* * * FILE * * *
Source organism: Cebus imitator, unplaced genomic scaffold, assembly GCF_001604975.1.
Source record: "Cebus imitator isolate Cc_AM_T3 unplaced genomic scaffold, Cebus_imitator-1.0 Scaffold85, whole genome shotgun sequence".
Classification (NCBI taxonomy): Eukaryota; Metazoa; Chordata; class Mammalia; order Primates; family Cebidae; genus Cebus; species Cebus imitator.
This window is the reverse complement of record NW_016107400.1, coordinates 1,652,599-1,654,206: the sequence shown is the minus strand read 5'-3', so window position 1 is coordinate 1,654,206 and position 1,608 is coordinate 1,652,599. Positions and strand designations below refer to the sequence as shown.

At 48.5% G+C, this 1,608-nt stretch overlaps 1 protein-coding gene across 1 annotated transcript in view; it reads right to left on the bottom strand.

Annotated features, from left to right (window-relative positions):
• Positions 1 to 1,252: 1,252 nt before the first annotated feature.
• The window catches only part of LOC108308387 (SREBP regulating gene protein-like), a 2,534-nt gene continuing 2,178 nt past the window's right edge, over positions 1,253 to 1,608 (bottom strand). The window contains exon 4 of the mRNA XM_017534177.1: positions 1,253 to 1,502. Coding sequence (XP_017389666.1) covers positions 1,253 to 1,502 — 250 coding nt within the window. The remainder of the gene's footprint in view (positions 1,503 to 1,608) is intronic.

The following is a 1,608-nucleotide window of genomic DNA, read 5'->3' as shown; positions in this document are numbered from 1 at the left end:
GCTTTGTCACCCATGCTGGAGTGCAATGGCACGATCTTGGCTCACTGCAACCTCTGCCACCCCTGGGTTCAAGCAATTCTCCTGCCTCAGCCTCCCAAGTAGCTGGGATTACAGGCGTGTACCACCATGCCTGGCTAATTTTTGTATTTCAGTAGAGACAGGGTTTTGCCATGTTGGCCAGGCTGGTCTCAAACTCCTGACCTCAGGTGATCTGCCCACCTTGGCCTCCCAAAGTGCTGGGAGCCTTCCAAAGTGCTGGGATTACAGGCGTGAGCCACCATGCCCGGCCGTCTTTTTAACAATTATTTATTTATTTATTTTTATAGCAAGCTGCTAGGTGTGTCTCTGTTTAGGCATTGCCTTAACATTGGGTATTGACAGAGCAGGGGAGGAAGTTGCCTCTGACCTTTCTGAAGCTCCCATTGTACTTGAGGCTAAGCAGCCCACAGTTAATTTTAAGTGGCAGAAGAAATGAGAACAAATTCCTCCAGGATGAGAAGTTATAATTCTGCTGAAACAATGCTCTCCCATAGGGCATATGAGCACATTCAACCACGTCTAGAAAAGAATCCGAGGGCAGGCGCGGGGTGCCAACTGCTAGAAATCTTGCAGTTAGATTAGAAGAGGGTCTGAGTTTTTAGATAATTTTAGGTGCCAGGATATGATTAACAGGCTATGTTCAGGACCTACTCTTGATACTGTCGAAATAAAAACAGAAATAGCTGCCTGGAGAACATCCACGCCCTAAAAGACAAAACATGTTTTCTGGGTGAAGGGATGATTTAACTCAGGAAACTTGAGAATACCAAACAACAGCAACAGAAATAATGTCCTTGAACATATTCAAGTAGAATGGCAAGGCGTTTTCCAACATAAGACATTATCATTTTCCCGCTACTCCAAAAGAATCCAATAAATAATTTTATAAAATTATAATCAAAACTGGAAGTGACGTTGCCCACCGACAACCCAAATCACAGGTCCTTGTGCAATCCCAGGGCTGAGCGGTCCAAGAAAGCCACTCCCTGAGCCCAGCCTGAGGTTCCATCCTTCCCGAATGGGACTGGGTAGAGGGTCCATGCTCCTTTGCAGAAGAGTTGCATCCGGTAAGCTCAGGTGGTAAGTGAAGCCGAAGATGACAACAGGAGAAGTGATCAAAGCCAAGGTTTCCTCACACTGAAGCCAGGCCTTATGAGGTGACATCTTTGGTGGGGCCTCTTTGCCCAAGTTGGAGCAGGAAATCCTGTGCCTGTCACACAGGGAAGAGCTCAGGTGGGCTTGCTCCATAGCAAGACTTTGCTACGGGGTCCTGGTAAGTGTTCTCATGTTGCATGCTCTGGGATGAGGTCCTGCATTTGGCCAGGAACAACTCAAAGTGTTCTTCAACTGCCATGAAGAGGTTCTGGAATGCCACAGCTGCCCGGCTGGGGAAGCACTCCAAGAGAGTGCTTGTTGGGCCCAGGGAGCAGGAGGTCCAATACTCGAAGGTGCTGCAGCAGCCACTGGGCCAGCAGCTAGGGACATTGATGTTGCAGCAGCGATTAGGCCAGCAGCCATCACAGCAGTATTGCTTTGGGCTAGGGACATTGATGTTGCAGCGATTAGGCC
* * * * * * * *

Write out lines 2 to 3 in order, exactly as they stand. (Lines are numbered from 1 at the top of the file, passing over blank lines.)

Source record: "Cebus imitator isolate Cc_AM_T3 unplaced genomic scaffold, Cebus_imitator-1.0 Scaffold85, whole genome shotgun sequence".
Classification (NCBI taxonomy): Eukaryota; Metazoa; Chordata; class Mammalia; order Primates; family Cebidae; genus Cebus; species Cebus imitator.